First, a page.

Plantar fibroma

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Case
A 43-year-old football coach presents with a three-month history of pain in the plantar aspect of his foot. This had progressively become worse over time and was not associated with any trauma. The pain was made worse by physical activity and was particularly bad when he wore football boots.

On examination there was a small, localised area of tenderness just distal to the medial calcaneal tuberosity. This was associated with a small area of palpable thickening.

Findings
X-ray images of the foot are normal. There is no calcaneal spurring or other abnormality. There is a focal area of heterogeneous echotexture and thickening seen in the plantar fascia which measures 13 x 6 x 11mm which was tender to probe palpation and demonstrates increased vascularity. This is approximately 2cm distal to the origin of the plantar fascia and the appearances are suggestive of a plantar fibroma.

Discussion
This case was successfully managed with careful footwear selection and an orthotic. The pain progressively improved over a two-month period. During this time, he was able to resume wearing football boots and normal physical activity. The mass is still present, and palpable, but is no longer tender.

Plantar fibromatosis (also known as Ledderhose disease), is a rare pathology involving the plantar fascia. It is characterised by disordered fibrous tissue proliferation and the formation of nodules. It has a similar aetiology to Dupuytren’s in the hand however in contrast to that condition, it is rare to develop a contracture. While the condition is benign it can cause pain, loss of function and decreased quality of life. It is bilateral in approximately 25% of patients and is up to ten times more common in men.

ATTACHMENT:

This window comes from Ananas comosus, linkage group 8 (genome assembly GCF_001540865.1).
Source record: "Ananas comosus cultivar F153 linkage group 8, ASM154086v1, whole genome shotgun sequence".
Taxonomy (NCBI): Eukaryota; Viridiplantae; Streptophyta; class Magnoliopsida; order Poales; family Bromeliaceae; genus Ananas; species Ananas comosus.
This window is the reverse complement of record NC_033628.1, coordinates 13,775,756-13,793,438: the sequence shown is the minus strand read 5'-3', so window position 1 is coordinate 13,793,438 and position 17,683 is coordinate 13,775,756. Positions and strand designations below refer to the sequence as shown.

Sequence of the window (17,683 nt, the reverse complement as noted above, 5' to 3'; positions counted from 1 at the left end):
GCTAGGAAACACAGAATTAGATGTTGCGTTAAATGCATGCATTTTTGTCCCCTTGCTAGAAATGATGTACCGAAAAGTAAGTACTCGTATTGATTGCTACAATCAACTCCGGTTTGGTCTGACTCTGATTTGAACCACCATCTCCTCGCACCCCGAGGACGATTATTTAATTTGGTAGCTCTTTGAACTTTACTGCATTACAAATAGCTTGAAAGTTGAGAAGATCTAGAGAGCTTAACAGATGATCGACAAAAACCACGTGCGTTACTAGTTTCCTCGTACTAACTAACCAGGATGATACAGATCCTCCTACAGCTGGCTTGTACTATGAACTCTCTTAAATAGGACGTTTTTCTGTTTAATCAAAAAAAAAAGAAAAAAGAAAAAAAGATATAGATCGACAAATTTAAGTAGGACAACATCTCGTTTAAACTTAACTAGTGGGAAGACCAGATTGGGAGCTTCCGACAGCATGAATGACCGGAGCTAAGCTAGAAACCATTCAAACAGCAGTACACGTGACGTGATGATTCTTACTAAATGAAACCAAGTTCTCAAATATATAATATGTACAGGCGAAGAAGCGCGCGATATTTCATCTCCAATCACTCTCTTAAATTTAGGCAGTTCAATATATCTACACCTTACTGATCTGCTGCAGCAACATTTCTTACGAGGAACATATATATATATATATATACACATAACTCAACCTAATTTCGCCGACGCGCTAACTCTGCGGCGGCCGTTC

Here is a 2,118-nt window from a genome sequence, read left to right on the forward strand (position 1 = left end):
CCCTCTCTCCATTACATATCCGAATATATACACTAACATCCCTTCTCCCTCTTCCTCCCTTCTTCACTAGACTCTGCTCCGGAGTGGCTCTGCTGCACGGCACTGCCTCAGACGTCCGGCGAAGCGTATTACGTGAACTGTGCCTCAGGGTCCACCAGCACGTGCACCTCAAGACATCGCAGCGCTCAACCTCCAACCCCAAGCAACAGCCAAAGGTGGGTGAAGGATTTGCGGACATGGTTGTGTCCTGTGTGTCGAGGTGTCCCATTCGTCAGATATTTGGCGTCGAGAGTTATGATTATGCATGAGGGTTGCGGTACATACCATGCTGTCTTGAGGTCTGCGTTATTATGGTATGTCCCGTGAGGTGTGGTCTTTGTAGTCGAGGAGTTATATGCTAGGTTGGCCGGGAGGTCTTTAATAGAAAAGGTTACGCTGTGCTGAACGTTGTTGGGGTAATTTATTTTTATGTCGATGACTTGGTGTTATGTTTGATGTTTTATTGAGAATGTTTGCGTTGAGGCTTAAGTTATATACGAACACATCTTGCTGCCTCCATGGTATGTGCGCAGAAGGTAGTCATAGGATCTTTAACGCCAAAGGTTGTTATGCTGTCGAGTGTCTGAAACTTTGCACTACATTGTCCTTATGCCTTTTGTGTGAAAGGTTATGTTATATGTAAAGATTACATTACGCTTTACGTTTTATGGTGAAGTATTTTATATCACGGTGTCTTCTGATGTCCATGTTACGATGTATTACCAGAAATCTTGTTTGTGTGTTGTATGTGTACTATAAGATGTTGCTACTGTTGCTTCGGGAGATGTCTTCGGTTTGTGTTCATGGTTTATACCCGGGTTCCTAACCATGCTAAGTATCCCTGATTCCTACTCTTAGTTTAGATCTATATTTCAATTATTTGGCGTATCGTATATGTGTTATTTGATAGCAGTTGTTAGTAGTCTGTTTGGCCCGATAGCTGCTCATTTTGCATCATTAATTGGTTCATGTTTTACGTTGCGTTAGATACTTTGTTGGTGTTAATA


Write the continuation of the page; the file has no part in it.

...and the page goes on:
In most cases this condition can be diagnosed based on clinical findings and confirmed with the use of ultrasound imaging. The characteristic finding is of a firm, localised mass related to the plantar fascia. MRI scans can also be used when there is uncertainty about the diagnosis. In many cases the fibroma does not need any specific treatment. While it is unlikely to ‘disappear’ or resolve, in many cases it does not cause any symptoms. As this case illustrates, simple treatments like changing footwear or using an orthotic device can be very helpful. Other non-surgical treatments including corticosteroid injections, shock wave therapy and physiotherapy interventions should also be considered. If the mass increases in size or becomes more painful, surgical treatment (to remove the fibroma) can be considered.

Important notice
FIFA does not bear any responsibility for the accuracy and completeness of any information provided in the “Radiology Review” features and cannot be held liable with regard to the information provided or any acts or omissions occurring on the basis of this information.

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Morozan Aurel
06 December 2020 13:27

Very well explained. Easy for me as a physiotherapist to understand! thank you

Bakary M jarju
Bakary M jarju
07 December 2020 7:50

In most case this situation can be resolved by clinical trials

Phumi
08 December 2020 11:45

Very useful insights and images, thank you

Bangoura
Bangoura
15 December 2020 13:41

LE SIGNE PROMONITOIRE EST LA PRESENCE D UNE BOSSE DANS L ARCHE QUI EST FERME AU TOUCHER. CETTE MASSE PEUT S ACCROITRE EN TAILLE ET ENTRAINER DES FIBROMES SUPPLEMENTAIRES. CLINIQUEMENT LE PALPATION ENTRAINE LA DOULEUR JUSQU AUX ORTEILS ET NOUS EDIFIE POUR UN DIAGNOSTIQUE DE PRESOMPTION. L ECHOGRAPHIE ET L IRM SONT DES EXAMENS FIABLE EN IMAGERIE. TRAITEMENTS L INJECTION LOCALE DE CORTICOIDES POUR REDUIRE LA DOULEUR. SI LE FIBROME EST STABBLE SANS CHANGEMENT DE TAILLE ON FAIT RECOURS A UNE ORTHESE PLANTAIRE SUR MESURE. POUR TRAITEMENT CONSERVATEURS.. EN CAS D ECHEC AU X TRAITEMENTS CONSERVATEURS LA CHIRURGIE PREND PLACE… Read more »

Seyed MohammadJavad AshrafMansouri
04 January 2021 9:09

very well explained.thanks alot